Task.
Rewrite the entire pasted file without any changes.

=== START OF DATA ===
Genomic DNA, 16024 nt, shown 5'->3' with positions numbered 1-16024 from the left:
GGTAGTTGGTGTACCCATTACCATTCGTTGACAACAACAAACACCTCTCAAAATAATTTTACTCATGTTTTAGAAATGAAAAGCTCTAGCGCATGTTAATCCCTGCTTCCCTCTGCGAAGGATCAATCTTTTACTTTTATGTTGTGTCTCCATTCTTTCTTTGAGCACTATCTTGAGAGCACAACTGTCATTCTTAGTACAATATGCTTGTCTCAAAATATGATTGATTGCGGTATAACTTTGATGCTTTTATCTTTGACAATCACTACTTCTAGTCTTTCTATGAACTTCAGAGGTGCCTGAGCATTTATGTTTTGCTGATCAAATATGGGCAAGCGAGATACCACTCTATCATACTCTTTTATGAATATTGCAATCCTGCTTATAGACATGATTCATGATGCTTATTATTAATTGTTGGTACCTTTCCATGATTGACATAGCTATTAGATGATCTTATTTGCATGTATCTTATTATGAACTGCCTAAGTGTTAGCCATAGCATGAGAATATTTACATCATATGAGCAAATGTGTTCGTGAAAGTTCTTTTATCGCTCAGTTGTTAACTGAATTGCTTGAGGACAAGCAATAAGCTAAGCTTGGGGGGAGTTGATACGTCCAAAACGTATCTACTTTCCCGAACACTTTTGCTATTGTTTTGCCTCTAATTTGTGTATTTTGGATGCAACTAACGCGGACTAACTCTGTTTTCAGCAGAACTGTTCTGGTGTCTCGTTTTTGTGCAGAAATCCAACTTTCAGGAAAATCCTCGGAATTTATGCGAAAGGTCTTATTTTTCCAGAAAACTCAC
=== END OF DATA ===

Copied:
Genomic DNA, 16024 nt, shown 5'->3' with positions numbered 1-16024 from the left:
GGTAGTTGGTGTACCCATTACCATTCGTTGACAACAACAAACACCTCTCAAAATAATTTTACTCATGTTTTAGAAATGAAAAGCTCTAGCGCATGTTAATCCCTGCTTCCCTCTGCGAAGGATCAATCTTTTACTTTTATGTTGTGTCTCCATTCTTTCTTTGAGCACTATCTTGAGAGCACAACTGTCATTCTTAGTACAATATGCTTGTCTCAAAATATGATTGATTGCGGTATAACTTTGATGCTTTTATCTTTGACAATCACTACTTCTAGTCTTTCTATGAACTTCAGAGGTGCCTGAGCATTTATGTTTTGCTGATCAAATATGGGCAAGCGAGATACCACTCTATCATACTCTTTTATGAATATTGCAATCCTGCTTATAGACATGATTCATGATGCTTATTATTAATTGTTGGTACCTTTCCATGATTGACATAGCTATTAGATGATCTTATTTGCATGTATCTTATTATGAACTGCCTAAGTGTTAGCCATAGCATGAGAATATTTACATCATATGAGCAAATGTGTTCGTGAAAGTTCTTTTATCGCTCAGTTGTTAACTGAATTGCTTGAGGACAAGCAATAAGCTAAGCTTGGGGGGAGTTGATACGTCCAAAACGTATCTACTTTCCCGAACACTTTTGCTATTGTTTTGCCTCTAATTTGTGTATTTTGGATGCAACTAACGCGGACTAACTCTGTTTTCAGCAGAACTGTTCTGGTGTCTCGTTTTTGTGCAGAAATCCAACTTTCAGGAAAATCCTCGGAATTTATGCGAAAGGTCTTATTTTTCCAGAAAACTCAC